Posted Sep 15, 2013 @ 07:05 AM
The next largest project in recent memory is the $125 million Center
for Computer Chip Commercialization at SUNYIT, which seemed huge when
it was announced, but now pales in comparison.
And while such a large project might seem overly ambitious to some,
local skeptics might find comfort in the fact that the latest
initiative is not an oddity standing alone in a barren landscape.
It’s part of a comprehensive strategy that’s already underway to make
the state into a center for computer technology research, development
And so far, the plan seems to be working, experts and industry insiders
“There is no question about whether New York is becoming the center of
the industry,” said Peter Singer, editor in chief of Solid State
Technology magazine, which keeps a close eye on nanotechnology.“To me,
it is very believable that this could happen.”
For at least a decade, major nanotechnology players have been attracted
by the intellectual center SUNY’s College of Nanoscale Science and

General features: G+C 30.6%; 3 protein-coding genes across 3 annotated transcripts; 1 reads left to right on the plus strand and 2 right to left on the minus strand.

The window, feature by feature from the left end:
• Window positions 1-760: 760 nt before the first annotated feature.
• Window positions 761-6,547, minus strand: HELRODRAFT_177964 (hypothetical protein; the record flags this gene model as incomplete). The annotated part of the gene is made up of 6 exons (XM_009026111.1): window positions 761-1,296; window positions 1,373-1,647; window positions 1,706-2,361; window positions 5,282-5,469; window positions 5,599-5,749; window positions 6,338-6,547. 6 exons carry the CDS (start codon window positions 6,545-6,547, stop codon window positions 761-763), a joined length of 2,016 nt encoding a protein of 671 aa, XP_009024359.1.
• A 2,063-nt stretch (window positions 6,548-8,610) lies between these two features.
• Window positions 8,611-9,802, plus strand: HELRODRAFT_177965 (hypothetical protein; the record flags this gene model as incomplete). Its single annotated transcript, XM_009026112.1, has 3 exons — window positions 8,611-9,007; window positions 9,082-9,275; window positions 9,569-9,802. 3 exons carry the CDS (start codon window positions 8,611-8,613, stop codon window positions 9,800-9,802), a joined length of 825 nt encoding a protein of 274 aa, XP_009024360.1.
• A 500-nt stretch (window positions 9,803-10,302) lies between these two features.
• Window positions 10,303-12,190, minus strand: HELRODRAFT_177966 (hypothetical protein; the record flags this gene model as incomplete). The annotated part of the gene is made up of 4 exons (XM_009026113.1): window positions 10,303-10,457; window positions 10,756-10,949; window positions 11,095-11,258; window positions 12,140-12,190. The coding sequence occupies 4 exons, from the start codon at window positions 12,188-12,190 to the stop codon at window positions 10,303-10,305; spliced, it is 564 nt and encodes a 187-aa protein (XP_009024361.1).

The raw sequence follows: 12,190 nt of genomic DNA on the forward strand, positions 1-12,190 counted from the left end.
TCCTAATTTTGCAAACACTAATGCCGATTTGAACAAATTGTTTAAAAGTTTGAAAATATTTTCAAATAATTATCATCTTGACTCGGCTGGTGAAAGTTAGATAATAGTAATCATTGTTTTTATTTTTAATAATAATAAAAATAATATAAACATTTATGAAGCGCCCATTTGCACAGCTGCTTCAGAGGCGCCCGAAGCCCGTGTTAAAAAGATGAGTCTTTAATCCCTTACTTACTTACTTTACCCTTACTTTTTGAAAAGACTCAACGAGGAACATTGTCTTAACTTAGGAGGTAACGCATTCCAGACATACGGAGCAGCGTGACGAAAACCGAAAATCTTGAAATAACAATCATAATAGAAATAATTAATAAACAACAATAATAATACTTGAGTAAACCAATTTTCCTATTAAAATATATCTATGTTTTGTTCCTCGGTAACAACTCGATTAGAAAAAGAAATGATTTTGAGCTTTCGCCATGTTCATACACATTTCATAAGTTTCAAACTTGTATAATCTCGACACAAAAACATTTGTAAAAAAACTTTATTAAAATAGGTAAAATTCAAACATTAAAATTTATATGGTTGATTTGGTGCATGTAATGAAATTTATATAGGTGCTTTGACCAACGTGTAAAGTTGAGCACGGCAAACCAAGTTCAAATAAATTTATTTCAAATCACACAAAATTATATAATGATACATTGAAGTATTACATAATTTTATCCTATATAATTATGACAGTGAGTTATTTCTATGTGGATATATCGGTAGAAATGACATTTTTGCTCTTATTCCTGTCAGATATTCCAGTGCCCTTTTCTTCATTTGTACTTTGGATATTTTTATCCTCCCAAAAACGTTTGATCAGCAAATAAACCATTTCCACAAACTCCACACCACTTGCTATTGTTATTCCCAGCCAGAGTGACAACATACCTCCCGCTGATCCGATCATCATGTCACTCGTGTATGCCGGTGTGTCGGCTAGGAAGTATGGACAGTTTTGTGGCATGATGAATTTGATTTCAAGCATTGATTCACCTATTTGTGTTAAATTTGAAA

Engineering has created in Albany. And now, Gov. Andrew Cuomo’s 2011
announcement of a $4.8 billion partnership with private companies —
including Intel, Samsung, TSMC, IBM and Global Foundries — to develop
the next generation of computer chip manufacturing is gaining traction.
“The biggest companies are behind it,” Singer said.“They really
believe it will give them the competitive edge that will make it
unbeatable, and they have the wherewithal to make it happen.”
Much of that research and development is going on at the NanoCollege’s
Meanwhile, spinoff technology centers operated in partnership with the
school have been established in some of the state’s aging manufacturing
Rochester and Buffalo each have a piece of the action. But Utica now is
the most ambitious and has the biggest commitment of funding.
The Rochester area is home to a $200 million center for excellence for
the fabrication and packaging of micro-electronics and also, a $100
million solar technology facility.
Buffalo soon will be home to a $250 million state-of-the-art facility
for pharmaceutical research, development and testing.
Much of the capital for those endeavors will come from the private
sector, just like the Utica initiatives.
Ian Steff, vice president for global policy and technology partnerships
at the Washington D.C.-based Semiconductor Industry Association, said
the United States has pioneered such public-private sector
partnerships, some involving multiple companies, and it’s paying off.